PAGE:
Racial bias runs subtly rampant in the sports world, as pointed out by two separate studies that took a look at the way sports announcers talk about players. It’s in the way a darker skin player is referred to by announcers as compared to how a lighter skin or even white player is referred to during game broadcasts, and it’s not specific to one sport.
In a study published by WBUR, Dr. Rashawn Ray, who teaches sociology at the University of Maryland, and his co-author Dr. Steven Foy, of the University of Texas, Rio Grande, transcribed 52 men’s college basketball broadcasts. What they found were glaring yet subtle disparities between the way announcers described black players and their white counterparts.
For example, white players were often referred to as “crafty,” while black players were referred to as “sneaky,” introducing a subtle criminal element aspect to the Black player.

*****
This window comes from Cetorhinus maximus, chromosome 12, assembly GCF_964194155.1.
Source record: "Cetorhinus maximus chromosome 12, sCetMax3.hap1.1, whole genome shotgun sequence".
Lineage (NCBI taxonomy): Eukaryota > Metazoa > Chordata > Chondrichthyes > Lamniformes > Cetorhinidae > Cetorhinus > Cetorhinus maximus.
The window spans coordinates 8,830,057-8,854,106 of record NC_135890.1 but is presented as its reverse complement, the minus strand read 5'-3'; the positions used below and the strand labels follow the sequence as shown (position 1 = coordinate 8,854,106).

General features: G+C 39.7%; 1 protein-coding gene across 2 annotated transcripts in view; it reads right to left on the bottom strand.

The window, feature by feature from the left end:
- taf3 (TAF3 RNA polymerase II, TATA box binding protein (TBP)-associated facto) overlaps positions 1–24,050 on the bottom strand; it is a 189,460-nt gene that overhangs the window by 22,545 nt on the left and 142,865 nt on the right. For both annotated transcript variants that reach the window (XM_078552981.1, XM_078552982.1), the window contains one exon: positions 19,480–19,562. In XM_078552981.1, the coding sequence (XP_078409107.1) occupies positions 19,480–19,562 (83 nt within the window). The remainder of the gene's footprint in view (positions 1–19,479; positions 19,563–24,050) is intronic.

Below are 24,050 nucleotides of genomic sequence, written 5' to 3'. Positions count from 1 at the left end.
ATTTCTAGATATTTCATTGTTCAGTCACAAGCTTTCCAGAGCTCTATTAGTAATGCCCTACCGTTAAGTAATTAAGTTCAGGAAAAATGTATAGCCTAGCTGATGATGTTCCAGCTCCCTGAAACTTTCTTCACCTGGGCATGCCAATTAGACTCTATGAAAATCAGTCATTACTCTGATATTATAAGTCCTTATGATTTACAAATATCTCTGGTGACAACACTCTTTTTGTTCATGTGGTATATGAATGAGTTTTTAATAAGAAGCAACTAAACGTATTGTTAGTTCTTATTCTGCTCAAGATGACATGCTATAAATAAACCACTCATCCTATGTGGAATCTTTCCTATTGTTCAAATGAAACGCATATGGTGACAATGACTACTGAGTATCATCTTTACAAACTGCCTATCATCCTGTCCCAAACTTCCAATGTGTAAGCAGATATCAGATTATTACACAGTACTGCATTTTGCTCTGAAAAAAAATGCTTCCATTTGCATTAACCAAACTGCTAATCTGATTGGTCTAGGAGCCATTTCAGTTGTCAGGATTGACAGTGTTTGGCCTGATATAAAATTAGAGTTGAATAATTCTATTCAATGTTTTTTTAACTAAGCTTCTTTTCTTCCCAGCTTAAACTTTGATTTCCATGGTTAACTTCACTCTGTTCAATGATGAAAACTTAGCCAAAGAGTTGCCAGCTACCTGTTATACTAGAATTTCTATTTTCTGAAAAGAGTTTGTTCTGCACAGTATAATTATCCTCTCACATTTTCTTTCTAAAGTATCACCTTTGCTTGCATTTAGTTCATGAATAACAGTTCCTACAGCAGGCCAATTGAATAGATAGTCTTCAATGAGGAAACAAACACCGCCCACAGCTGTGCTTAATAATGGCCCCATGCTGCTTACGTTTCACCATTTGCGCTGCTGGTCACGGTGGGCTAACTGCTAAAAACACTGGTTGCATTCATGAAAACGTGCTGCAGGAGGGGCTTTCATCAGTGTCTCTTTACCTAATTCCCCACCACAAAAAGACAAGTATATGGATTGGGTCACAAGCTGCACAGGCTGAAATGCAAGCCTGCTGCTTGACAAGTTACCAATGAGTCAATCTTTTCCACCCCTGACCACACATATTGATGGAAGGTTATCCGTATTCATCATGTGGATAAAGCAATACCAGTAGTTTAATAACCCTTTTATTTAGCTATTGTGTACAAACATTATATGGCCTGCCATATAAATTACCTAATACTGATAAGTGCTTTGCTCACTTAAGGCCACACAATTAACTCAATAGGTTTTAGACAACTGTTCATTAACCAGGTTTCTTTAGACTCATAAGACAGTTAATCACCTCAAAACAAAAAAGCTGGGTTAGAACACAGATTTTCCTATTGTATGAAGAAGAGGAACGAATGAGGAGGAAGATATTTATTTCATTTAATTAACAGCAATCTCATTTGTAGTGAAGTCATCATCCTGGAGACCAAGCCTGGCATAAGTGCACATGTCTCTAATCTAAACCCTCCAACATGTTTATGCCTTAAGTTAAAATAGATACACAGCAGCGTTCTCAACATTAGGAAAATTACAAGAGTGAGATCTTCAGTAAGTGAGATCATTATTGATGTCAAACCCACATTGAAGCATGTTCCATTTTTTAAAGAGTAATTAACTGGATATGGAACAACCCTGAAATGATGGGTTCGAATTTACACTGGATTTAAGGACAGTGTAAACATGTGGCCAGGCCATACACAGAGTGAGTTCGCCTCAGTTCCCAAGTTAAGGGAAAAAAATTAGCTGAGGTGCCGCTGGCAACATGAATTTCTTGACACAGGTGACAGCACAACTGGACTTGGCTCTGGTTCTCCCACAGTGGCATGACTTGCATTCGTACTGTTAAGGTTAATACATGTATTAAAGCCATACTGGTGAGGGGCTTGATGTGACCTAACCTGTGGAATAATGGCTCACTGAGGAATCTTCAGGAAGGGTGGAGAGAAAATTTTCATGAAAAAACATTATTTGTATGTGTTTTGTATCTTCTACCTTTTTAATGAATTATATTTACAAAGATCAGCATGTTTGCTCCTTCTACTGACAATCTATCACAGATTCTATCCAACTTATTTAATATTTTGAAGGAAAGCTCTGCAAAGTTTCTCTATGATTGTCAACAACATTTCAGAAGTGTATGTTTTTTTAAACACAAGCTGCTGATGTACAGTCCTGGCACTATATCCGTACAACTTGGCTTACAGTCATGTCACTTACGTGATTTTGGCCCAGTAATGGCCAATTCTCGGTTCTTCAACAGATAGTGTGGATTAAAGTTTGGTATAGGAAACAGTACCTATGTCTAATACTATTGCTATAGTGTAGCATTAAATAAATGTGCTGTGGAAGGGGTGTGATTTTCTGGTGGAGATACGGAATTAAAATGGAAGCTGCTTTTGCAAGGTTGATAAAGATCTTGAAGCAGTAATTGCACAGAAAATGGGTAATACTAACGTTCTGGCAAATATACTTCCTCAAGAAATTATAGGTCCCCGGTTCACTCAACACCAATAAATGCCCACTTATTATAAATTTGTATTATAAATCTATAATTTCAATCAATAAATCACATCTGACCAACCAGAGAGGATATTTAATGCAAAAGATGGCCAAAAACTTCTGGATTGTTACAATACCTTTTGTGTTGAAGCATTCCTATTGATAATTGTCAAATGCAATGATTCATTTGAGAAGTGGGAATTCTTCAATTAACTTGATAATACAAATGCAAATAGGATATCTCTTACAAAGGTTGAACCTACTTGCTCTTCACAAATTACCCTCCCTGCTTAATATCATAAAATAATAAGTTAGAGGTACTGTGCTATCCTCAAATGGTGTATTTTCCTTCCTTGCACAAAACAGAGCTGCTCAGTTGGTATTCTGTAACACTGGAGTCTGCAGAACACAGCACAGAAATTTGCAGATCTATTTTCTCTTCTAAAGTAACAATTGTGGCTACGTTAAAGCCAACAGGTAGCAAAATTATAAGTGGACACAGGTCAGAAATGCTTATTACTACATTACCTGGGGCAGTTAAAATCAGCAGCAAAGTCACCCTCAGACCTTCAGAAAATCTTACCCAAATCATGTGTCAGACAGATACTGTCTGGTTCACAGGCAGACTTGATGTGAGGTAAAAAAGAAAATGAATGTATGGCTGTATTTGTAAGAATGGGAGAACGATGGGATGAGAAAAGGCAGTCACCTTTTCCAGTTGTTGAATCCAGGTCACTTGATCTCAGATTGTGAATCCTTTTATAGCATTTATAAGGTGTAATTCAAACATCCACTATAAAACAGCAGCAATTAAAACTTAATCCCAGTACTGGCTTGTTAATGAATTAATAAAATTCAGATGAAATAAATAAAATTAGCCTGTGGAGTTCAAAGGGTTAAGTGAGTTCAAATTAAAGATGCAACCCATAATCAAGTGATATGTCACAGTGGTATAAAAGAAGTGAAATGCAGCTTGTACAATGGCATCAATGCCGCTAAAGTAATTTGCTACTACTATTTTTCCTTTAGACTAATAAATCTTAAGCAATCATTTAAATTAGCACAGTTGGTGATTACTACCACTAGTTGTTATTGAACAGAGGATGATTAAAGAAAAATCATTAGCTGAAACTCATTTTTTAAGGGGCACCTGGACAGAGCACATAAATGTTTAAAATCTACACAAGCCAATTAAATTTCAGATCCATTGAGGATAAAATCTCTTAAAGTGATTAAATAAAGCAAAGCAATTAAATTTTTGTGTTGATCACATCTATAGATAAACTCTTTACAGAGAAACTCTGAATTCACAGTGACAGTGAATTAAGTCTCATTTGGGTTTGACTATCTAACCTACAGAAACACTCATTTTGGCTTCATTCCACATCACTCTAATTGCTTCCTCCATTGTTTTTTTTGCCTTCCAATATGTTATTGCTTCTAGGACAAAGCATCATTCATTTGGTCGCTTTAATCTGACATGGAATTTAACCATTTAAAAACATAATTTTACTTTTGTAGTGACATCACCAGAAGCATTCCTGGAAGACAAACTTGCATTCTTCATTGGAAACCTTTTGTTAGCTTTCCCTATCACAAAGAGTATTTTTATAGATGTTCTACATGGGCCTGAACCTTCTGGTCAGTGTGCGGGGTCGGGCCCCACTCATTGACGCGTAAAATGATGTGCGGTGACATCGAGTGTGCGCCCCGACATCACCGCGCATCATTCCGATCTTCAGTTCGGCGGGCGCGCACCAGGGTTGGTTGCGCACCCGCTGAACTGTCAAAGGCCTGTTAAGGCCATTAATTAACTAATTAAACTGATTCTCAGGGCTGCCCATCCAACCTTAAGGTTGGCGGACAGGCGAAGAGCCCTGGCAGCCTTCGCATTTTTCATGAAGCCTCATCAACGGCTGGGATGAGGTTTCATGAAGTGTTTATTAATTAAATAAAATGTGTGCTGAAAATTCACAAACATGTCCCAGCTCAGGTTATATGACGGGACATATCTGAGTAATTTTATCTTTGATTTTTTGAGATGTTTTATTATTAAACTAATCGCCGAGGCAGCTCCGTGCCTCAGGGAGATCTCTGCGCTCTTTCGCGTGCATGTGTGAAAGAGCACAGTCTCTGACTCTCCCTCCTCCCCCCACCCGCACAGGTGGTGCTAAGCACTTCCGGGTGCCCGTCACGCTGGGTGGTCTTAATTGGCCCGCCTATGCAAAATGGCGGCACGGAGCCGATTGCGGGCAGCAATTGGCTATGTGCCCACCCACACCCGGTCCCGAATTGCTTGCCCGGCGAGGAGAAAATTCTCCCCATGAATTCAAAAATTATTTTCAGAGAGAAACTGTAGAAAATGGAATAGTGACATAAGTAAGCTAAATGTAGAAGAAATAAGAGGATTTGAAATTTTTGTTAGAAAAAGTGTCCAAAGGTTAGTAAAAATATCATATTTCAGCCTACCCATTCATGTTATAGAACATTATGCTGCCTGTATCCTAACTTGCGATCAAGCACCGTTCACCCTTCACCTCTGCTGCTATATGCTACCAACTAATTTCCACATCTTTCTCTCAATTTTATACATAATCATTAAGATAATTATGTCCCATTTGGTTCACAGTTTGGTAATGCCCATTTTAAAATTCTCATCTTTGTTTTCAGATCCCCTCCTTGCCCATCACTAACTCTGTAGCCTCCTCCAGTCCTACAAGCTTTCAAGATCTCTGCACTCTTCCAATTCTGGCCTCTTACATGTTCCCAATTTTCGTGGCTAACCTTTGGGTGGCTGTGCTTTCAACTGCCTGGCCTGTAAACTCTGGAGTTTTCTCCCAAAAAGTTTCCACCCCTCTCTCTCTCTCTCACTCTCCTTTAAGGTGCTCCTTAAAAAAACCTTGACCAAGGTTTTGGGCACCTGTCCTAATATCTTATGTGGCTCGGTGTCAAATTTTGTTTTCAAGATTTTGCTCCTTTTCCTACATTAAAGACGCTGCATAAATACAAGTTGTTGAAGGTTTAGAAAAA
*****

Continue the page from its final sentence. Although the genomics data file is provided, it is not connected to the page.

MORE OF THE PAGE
For comparison, here is an example of commentary from a 2010 national championship game between Duke and Butler:
“We’ve talked about Matt Howard and how crafty he is, Jim. Scheyer is much the same way as a perimeter player. Knows how to use that height at 6′ 5″ very effectively to get into the lane.”
And then later in the same game, the same announcer speaking on a Black player said:
“Here comes streaky, sneaky Willie Veasley, a terrific offensive rebounder for his size, and he just weaseled his way to the basket.”
The bias is not limited to just College Basketball, or even just to the United States. Danish firm RunRepeat partnered with the UK Professional Footballers’ Association to study bias within soccer commentary.
The study analyzed 2,073 statements from English-language commentators in 80 soccer matches across four of Europe’s top leagues in the 2019/20 season, reports Deadline.
The study included only 5% Black, Asian, or minority ethnic background commentators. It revealed commentators praising lighter skin tone players “as more intelligent, as being of higher quality, and harder working than players with darker skin tone.”⠀
“If you look at white players as more intelligent or more imbued with intelligence than Black players, who are you going to give the jobs for in coaching and general manager to when they retire?” asks journalist Derrick Z. Jackson in the WBUR article.
The study by RunRepeat also found that 62.60% of praise went to players of lighter skin tone and that players with darker skin tone were on the receiving end of 63.33% of the criticism dished out by sportscasters.